Religion, Race And Other Drugs

It is often fashionable to blame the colonisation of African countries by Europe for all the strange behaviours which characterise our people today, just as most black South Africans tend to blame their Apartheid past for their peculiar reactions to their present.

Several analysts have advanced various reasons as to why Europe was interested in colonising Africa. My particular preference is that given by one of Africa’s foremost political thinkers, Ali Mazrui, who summarises the most compelling reasons as being three.

Firstly, Mazrui says Europe was interested in Africa because they wanted to know more about what they described as the ‘Dark Continent’. Secondly, he concludes that Europeans were interested in Africa because of their own racist Western Christianity which considered all non-Europeans as inferior to them and that Africans needed redemption and saving from themselves.

Thirdly, Mazrui concludes that Europeans were interested in Africa because of money, money and money. They reasoned that the more possessions they claimed to be their own, the more they would contribute to their national wealth. My particular interest here is the second reason, that of race. I am saying I don’t know whether our people’s attitudes to race can be rightly attributed to this colonial legacy. Race, in my view, very much like religion is always a touchy topic.

I’m a black Zambian. Our people, I mean blacks and I could easily generalise by saying most Zambians treat people with lighter skin better than they do those with darker skins. I mean whether it is light skinned black persons in general or a lighter race altogether. The assumption appears to be that light skins are synonymous with beauty. This is the generally accepted stereotype.

Maybe we feel that lighter skinned people are more evolved than the rest of us, which is much like some religions or traditions and their way of thinking that males are more evolved creatures than females. Racism is everywhere though, and a lot of the time, I feel like we allow ourselves to be oppressed until one day when we get tired of pleasing people and decide that in fact people who hold such views are indeed racists.

The same goes for religious intolerance. Nine times out of ten, people follow the religions they are born into. We have little or no choice over the colour of the skins we are born in. We follow the religions we do because it is what we know.

Racists and people who openly practice religious intolerance are to me, one and the same. They both shun other people for being different from them. What such people do not realise is that it is very much like going into a person’s home for a visit and then treating your hosts terribly because they do not look like you or practice the beliefs that you believe in. Why do such people bother visiting others? I mean, might as well stay in their own cocoons and admire their own images in their mirrors.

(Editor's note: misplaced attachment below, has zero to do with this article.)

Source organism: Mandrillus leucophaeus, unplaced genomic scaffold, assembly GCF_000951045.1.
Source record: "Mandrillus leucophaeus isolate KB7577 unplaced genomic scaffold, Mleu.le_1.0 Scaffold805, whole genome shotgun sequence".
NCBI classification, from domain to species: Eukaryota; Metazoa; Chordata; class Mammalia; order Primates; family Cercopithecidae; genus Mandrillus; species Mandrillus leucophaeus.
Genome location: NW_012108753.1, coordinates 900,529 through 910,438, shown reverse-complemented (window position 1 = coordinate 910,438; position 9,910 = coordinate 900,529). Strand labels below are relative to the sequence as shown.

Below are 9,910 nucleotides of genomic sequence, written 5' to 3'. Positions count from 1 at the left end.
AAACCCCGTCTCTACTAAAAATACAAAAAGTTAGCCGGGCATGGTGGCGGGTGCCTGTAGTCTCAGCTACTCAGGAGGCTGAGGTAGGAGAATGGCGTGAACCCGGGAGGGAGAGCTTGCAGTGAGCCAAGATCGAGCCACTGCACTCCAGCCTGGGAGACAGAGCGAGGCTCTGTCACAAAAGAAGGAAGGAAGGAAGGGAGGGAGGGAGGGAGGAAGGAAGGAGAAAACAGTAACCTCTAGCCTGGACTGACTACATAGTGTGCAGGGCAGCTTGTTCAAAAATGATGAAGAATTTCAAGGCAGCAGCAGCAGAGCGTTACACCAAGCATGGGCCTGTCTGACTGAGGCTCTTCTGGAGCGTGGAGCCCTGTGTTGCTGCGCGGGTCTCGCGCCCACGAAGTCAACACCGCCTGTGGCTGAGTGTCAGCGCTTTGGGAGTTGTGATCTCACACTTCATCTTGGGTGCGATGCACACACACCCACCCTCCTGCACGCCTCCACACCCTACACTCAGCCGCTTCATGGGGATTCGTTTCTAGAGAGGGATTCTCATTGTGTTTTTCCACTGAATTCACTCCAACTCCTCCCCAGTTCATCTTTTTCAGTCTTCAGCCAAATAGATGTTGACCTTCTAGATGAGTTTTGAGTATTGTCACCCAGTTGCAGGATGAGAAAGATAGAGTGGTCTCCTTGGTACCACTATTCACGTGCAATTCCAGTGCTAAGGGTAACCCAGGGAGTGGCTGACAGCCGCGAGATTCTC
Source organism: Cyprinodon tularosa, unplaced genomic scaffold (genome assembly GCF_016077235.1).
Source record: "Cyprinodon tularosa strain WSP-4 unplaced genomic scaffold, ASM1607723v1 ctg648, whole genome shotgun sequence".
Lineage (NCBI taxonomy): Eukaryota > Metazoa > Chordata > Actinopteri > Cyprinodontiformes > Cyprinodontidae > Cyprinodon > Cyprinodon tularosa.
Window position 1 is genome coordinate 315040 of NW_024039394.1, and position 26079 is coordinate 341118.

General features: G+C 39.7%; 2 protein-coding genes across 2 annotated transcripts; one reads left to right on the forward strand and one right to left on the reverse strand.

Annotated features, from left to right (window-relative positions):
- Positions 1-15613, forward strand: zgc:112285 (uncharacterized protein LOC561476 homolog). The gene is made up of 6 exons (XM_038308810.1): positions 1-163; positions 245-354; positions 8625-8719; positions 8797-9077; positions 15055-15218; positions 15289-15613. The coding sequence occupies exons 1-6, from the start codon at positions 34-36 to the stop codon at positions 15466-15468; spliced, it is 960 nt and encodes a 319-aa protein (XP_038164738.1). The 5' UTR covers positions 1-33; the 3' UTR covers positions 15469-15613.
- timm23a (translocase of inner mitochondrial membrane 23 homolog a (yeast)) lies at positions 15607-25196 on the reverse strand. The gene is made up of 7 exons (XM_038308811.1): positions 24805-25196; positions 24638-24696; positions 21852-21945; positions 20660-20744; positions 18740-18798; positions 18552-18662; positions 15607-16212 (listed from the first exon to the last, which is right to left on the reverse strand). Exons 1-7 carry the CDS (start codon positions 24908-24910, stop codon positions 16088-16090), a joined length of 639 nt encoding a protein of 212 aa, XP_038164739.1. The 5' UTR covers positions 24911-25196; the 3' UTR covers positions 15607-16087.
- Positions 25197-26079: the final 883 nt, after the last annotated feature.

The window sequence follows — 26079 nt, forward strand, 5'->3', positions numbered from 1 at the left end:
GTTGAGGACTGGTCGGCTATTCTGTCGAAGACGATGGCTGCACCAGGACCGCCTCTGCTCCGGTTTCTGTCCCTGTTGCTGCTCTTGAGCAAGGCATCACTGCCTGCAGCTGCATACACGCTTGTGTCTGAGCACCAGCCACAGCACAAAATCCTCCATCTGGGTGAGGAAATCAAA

Personally, I can’t stand people who shove their religion in my face. Not because I think that there’s no God or because I think that I know all I need to know about the ways of the world but because I think that forcing someone to do something is the easiest way to get them not to do it. I am willing to listen to all forms of religious advice provided I am permitted to give my opinion about what they are telling me too, but the moment somebody makes it their life’s mission to make me exactly the way they are, that’s my limit.

The only way people can live together is if we learn to respect each other’s races and religions. Respect. Not praise, not shunning, just respect. People with lighter skins are not better or prettier. Take off all of our skins, below the surface we are all the same. Believers and non-believers have their reasons. Reasons they can explain if they were given a chance. We are born in different worlds and along the way we develop different takes on the world.

You’d love it so much if somebody came up to you and told you that your religious figure is a stupid myth wouldn’t you? Or would you prefer they mocked your entire appearance just because some opinionated community thinks they are better?

My shikulu, who for many years worked with my dad and I have had privilege to listen to, Kenneth Kaunda, in all his speeches probably best describes what I think should be the golden rule of life: Do unto others as you want others to do unto you.

Should we blame colonialism for these lame mind-sets? I don’t think so. It is time we liberated ourselves from these oppressive narrow opinions.

Yours truly,
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